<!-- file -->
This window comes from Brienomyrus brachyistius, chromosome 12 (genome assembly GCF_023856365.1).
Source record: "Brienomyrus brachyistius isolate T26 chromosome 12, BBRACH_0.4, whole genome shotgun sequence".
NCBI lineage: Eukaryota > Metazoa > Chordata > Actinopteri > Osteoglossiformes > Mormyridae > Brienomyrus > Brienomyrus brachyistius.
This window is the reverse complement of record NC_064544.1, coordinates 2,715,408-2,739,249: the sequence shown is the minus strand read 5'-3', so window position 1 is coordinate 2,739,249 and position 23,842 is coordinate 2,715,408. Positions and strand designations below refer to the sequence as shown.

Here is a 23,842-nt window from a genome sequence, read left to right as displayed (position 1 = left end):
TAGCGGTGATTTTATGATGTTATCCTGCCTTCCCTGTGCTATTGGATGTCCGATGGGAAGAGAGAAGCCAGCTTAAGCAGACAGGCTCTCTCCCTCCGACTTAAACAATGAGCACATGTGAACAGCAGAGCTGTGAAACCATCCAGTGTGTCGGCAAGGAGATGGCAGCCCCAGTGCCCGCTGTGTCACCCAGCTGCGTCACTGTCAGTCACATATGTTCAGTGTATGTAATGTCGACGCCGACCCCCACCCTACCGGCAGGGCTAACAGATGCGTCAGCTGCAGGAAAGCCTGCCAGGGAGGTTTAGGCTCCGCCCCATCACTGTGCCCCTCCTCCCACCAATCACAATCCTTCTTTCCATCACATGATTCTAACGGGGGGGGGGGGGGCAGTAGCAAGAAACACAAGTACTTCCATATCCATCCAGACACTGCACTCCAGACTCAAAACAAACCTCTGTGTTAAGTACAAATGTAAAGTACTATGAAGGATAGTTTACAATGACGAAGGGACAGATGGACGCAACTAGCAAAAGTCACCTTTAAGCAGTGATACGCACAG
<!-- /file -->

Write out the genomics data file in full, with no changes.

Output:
This window comes from Brienomyrus brachyistius, chromosome 12 (genome assembly GCF_023856365.1).
Source record: "Brienomyrus brachyistius isolate T26 chromosome 12, BBRACH_0.4, whole genome shotgun sequence".
NCBI lineage: Eukaryota > Metazoa > Chordata > Actinopteri > Osteoglossiformes > Mormyridae > Brienomyrus > Brienomyrus brachyistius.
This window is the reverse complement of record NC_064544.1, coordinates 2,715,408-2,739,249: the sequence shown is the minus strand read 5'-3', so window position 1 is coordinate 2,739,249 and position 23,842 is coordinate 2,715,408. Positions and strand designations below refer to the sequence as shown.

Here is a 23,842-nt window from a genome sequence, read left to right as displayed (position 1 = left end):
TAGCGGTGATTTTATGATGTTATCCTGCCTTCCCTGTGCTATTGGATGTCCGATGGGAAGAGAGAAGCCAGCTTAAGCAGACAGGCTCTCTCCCTCCGACTTAAACAATGAGCACATGTGAACAGCAGAGCTGTGAAACCATCCAGTGTGTCGGCAAGGAGATGGCAGCCCCAGTGCCCGCTGTGTCACCCAGCTGCGTCACTGTCAGTCACATATGTTCAGTGTATGTAATGTCGACGCCGACCCCCACCCTACCGGCAGGGCTAACAGATGCGTCAGCTGCAGGAAAGCCTGCCAGGGAGGTTTAGGCTCCGCCCCATCACTGTGCCCCTCCTCCCACCAATCACAATCCTTCTTTCCATCACATGATTCTAACGGGGGGGGGGGGGGCAGTAGCAAGAAACACAAGTACTTCCATATCCATCCAGACACTGCACTCCAGACTCAAAACAAACCTCTGTGTTAAGTACAAATGTAAAGTACTATGAAGGATAGTTTACAATGACGAAGGGACAGATGGACGCAACTAGCAAAAGTCACCTTTAAGCAGTGATACGCACAG